Gyms offering ‘sleep pods’ for a quick nap during work hours

by Theo Chapman

For exhausted employees it’s a dream come true: beds in the office.¬†Not surprisingly it’s the perks-rich tech industry that is leading¬†the way.¬†Google staff have been able to nap in pods since 2010.

But for CBD workers in Melbourne and Sydney, whose employers aren’t so generous, there’s an opportunity to pop into one of Virgin Active’s gyms where members can book a 20-minute session in one of their sleep pods.¬†

Businesses are just beginning to wake up to the demand for products and services that address what advocacy group, the Sleep Health Foundation, calls a sleepiness crisis.

A 2017 report commissioned by the not-for-profit group from Deloitte Access Economics concluded that 40 per cent of Australian adults were insufficiently rested, which was costing the country $66.3 billion a year in lost productivity and health costs.

A client naps at Virgin Active's Collins Street gym in Melbourne.
A client naps at Virgin Active’s Collins Street gym in Melbourne. Simon O’Dwyer

Around the world there are signs the sleep problems of Western nations are fertile territory for new businesses. The Wall Street Journal reported on resting lounges in the US, UK and Spain where guests can nap for 30, 60 or 90 minutes from $US15 a session. 


In Australia, corporate wellness expert SeventeenHundred added a sleep component to its corporate wellness program this year.

“There’s more evidence linking the behavioural side with sleep, which has brought to the fore how important it is,” said Aubrey Sonnenberg, chief executive of SeventeenHundred. “The really positive thing is when people become aware of how important and controllable and manageable it is, it’s empowering.”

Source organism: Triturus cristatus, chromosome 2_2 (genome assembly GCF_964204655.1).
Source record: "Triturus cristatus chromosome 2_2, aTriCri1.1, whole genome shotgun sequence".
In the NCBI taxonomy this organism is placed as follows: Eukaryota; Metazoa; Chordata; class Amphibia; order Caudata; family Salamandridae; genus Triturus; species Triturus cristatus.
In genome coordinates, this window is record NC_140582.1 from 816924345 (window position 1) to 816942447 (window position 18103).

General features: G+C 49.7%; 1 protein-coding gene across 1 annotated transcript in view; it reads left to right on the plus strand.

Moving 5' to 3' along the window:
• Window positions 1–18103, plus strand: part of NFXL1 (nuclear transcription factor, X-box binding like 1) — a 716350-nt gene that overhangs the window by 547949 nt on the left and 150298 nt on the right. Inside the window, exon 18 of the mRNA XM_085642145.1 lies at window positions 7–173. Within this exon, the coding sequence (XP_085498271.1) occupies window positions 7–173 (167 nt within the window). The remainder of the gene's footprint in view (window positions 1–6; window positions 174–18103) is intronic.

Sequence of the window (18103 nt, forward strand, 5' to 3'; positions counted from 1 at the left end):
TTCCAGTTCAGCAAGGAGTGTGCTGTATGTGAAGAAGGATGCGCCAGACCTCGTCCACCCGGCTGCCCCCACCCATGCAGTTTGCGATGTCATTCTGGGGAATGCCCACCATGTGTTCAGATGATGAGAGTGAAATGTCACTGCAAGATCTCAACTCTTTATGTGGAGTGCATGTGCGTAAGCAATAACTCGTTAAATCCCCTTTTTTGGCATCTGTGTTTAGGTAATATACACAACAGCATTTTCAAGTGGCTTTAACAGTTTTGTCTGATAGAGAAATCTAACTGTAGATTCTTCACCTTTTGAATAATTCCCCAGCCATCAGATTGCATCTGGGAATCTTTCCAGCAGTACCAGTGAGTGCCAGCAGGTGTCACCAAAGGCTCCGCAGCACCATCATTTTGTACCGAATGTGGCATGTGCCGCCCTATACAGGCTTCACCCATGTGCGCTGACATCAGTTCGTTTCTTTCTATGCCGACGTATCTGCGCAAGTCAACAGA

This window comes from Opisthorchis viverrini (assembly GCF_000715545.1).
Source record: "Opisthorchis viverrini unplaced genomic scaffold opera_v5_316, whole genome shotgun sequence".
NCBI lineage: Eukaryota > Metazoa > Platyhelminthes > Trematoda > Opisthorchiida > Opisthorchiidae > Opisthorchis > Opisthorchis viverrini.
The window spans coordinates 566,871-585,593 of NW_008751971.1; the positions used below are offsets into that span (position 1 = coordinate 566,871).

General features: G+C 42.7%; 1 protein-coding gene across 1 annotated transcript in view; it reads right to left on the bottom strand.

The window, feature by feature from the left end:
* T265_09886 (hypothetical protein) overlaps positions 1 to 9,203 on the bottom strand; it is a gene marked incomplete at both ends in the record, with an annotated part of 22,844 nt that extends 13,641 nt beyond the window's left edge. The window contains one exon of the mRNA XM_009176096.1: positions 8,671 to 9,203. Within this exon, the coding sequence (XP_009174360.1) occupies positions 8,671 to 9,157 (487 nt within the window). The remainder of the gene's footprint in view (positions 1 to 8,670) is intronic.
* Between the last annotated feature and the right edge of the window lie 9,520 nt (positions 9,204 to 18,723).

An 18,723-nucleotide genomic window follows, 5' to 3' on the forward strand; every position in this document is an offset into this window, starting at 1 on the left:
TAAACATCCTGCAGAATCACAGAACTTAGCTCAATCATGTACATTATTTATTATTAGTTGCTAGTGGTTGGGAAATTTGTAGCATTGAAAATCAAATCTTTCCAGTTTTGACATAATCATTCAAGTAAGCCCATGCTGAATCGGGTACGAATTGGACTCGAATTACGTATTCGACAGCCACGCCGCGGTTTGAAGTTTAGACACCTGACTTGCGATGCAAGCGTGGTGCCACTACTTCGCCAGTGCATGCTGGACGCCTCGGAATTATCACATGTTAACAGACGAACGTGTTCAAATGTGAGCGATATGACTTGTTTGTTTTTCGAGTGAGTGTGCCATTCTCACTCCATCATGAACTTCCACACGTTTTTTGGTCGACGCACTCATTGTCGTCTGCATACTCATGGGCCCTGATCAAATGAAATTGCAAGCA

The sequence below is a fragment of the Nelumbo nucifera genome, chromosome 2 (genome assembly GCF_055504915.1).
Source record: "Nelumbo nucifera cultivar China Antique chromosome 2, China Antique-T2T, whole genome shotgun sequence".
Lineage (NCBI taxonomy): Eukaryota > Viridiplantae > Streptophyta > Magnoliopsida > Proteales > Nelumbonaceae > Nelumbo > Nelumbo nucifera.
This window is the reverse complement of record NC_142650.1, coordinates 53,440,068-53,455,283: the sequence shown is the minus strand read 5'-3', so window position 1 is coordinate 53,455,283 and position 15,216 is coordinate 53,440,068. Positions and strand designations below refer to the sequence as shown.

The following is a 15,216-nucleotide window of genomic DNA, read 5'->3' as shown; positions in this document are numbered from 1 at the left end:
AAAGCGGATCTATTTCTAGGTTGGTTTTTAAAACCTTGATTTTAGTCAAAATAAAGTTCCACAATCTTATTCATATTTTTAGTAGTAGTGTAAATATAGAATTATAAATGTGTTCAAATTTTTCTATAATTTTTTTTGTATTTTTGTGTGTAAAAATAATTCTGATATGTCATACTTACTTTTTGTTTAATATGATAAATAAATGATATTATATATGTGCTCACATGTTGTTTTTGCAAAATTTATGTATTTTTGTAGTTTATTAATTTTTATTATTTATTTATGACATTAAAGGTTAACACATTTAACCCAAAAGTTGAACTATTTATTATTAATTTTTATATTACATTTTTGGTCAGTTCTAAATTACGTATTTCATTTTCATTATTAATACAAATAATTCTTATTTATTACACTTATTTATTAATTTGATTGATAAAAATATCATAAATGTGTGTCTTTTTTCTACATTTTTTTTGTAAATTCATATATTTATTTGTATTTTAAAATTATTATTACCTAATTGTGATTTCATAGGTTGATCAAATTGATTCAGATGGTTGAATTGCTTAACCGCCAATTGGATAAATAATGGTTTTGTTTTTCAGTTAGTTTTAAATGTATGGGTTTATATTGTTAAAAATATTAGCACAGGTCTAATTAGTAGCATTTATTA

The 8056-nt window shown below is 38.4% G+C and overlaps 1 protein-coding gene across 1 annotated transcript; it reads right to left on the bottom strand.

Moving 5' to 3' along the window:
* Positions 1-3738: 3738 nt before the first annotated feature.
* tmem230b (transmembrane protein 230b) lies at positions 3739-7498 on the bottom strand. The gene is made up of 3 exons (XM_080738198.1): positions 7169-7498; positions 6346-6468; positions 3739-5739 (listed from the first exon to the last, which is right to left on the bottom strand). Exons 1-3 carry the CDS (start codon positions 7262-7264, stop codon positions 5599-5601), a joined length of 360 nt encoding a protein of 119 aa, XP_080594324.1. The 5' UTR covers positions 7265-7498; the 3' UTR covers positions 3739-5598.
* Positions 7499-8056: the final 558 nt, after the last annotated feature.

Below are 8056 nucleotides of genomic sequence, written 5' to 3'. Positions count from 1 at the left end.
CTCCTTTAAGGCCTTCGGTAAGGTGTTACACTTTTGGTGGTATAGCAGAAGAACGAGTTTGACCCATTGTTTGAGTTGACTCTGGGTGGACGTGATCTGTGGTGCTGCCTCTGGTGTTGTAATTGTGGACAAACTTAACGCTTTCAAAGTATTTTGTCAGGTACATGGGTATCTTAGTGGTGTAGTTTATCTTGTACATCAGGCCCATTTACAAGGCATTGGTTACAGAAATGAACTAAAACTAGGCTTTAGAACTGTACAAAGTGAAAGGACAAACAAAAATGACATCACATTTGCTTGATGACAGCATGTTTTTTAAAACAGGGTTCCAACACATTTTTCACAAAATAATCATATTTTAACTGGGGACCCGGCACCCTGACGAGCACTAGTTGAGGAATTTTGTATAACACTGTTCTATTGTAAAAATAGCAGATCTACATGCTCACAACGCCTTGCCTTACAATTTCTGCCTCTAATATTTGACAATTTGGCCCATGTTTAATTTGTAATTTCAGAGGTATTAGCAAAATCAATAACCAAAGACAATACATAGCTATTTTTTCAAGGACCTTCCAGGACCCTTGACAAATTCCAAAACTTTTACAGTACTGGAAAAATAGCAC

Anton Brown, chief marketing officer of Virgin Active, says there will be two new CBD gyms in Sydney early next year, both of which will have sleep pods.

“There’s a trend globally around the rest and recovery area¬†and the sleep pod is one part of it,” he said.¬†“Exercise helps you sleep better so the two things combined are interesting.”

Perth sleep expert and Sleep Health Foundation board member Professor David Hillman believes part of the solution to our collective sleep deprivation is to start educating people when they are very young.

He would like to see sleep programs in primary schools because¬†people don’t recognise how dangerous insufficient sleep can be, not just for their own health but for the wellbeing of those around them.

Sleepy people are more likely to make mistakes and have accidents, Professor Hillman said.¬†They are also more likely to be grumpy at work. “‘How did you sleep last night?’ should be the first question the boss asks in the morning,” he said.

“If you have poor sleep patterns as a young child, or you develop poor patterns, that’s something you’re gonna carry forward,” he said.


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